There is a level of comfort involved with improvisation that astounds me—where the artist recognizes the vulnerability in themselves and in the endeavor of creation, yet still manages to use it as a platform, fashioning something new and honest out of this vulnerability. When I look at dancers, I, too, wish to seem as unaffected by the weight of my own body and the endless contemplations swarming in the head above it. Yet as I shuffle through my life, I often feel as if, rather than landing lightly, I clatter to the floor like a building demolition. Most often, however, I find myself immobile—the load of thought shackling my arms, planting my feet, and locking my knees. When I cannot even bring myself to be present in moments, it is no wonder that I find myself enthralled by those who command them, who steal them from under the weight, who move in balance, who improvise.

     Overwhelmed with the recognition of my acquiescence, I got high and watched National Geographic (another blissfully mindless routine that I had begun to fall into). There was a scene of mountain goats climbing a nearly vertical dam in search of mineral salt, set dramatically against the wind, effortlessly clinging to the sheer face of the wall. I watched again and again, mesmerized by their grace amidst the absurd. One particularly frenzied goat reached too far for a lick of the nutrient-rich rock, almost forgetting the necessity of keeping its balance in the process. It was too consumed by the pledged fruits of its labor. Its back-left hoof buckled, inciting a spectacular dash across crumbling terrain. It pirouetted its 300-pound body in marvelous exaggeration with every new obstacle. It corrected wildly, yet precisely, as each step was threatened by the perilous landscape. As I watched, I felt the familiar sense of envy that often accompanies the awestruck—similar to that which overcame me while listening to "Maggot Brain" on the train. I realized that I ache to be the mountain goat, a master of improvisation. I want to correct wildly, flamboyantly and accurately, managing to thrive on the steep cliff I view looming over my every morning. I want to find a balance that has been slipping away. I want to find freedom without lobotomy.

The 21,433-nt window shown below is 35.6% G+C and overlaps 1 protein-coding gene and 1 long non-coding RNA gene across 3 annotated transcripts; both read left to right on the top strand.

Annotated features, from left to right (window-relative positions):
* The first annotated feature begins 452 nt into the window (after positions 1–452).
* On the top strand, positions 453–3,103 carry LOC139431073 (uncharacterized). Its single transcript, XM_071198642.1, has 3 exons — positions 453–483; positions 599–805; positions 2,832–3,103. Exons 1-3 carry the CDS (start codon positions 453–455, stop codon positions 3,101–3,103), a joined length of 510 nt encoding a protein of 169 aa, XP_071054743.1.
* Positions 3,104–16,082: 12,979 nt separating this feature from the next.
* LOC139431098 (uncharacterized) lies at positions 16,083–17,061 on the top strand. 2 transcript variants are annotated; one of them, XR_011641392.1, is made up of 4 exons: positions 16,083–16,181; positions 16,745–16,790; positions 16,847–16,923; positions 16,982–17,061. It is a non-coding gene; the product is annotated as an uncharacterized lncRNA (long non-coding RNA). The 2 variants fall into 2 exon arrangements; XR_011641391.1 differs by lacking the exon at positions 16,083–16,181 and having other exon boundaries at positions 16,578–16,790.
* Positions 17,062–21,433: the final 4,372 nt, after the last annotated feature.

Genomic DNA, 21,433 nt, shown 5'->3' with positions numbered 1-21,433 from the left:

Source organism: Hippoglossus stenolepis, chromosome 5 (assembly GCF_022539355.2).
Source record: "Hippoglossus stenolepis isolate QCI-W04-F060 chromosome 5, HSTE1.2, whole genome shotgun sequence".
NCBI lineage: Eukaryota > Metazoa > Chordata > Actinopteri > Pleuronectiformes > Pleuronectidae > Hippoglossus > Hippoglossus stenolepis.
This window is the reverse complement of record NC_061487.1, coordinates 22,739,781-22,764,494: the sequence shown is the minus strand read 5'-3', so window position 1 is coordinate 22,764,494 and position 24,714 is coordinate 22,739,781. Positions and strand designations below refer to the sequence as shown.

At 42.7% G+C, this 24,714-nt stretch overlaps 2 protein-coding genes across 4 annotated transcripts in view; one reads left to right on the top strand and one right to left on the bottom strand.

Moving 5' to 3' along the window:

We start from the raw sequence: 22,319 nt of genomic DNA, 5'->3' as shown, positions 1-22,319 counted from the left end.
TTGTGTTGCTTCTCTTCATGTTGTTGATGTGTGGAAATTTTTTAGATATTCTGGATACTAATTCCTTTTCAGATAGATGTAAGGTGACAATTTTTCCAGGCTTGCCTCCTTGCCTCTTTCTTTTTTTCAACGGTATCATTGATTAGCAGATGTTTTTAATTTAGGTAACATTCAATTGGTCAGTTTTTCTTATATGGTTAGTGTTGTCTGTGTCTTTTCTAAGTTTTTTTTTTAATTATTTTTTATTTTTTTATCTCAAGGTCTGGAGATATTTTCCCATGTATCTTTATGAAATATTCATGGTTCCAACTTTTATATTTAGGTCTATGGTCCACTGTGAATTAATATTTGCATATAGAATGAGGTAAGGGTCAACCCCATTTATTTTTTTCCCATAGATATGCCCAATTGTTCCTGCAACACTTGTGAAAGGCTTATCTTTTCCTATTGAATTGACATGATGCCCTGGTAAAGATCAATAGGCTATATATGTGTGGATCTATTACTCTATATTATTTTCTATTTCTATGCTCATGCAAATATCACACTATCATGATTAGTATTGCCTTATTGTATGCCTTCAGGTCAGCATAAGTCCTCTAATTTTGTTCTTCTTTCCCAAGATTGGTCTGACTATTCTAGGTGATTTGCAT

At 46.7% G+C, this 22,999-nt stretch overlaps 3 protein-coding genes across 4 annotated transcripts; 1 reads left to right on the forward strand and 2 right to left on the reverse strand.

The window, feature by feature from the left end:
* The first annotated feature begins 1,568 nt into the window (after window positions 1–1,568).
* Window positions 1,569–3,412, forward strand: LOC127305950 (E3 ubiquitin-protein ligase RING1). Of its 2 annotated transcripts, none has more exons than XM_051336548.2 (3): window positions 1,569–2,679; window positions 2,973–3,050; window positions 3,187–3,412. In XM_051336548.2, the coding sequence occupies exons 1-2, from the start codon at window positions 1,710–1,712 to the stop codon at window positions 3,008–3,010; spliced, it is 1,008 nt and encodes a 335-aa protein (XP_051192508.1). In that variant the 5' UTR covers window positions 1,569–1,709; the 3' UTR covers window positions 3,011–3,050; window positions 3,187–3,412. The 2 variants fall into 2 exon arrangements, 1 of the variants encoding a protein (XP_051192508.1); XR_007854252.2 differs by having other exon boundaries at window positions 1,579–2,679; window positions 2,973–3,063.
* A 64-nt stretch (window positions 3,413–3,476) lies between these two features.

In a dark apartment, heavy with humidity and cigarette smoke, I watch my friends jam for a while. At first, they stumble a few times, stopping, cursing, smoking, laughing, before they settle into a groove.

     Jamming requires a beat, a foundation to give the improviser both a platform to stand on, and a rhythmic expectation to shatter. The beat creates a sense of mocking normalcy waiting to be broken. In life, this beat is the set of societal norms you choose to ascribe to, adhere to, and confine yourself to on a daily basis, and it’s the steady sense of routine that provides comfort up until the moment it chokes you. Suddenly, Jack dives into a violin solo, designing a complex arrangement of plucking and bowing out of pure extemporization. I raise my head in disbelief as he rests his violin, laughing. His laughter fades to a few fragile moments, and the room is filled with combustible silence, like that of a wine glass as it slices the air before shattering to the floor. A tiny sliver of serenity in the deafening cascade between cause and effect, performance and applause.

     I wake up every day and I go to class, then work, then class again, followed by an hour or so of convincing myself I’ll be more productive if I relax for a while. Dinner falls invariably between 5:30 and 6:15, always with the same people in the same dining hall. Then, I do homework, get high, go to bed, wake up, go to class, work, class, relax, dinner, homework, get high, sleep. Wake, work, smoke, sleep. Life settles too easily into this droning 4/4 tempo, and I don’t yet have the skills to improvise over it. In many ways, I feel as if I am still sitting on the train, awestruck in the resounding genius of Eddie Hazel—still motionless amidst my catalogue of fears and uncertainty. I feel like Jack without a violin, a dancer in the town from Footloose, a mountain goat with pig hooves. If I don't force myself off this train soon, I might drown.- Xavier Vilar-Brasser


Xavier Vilar-Brasser is a Junior at Northwestern University from Nashville, TN studying Philosophy and Creative Nonfiction.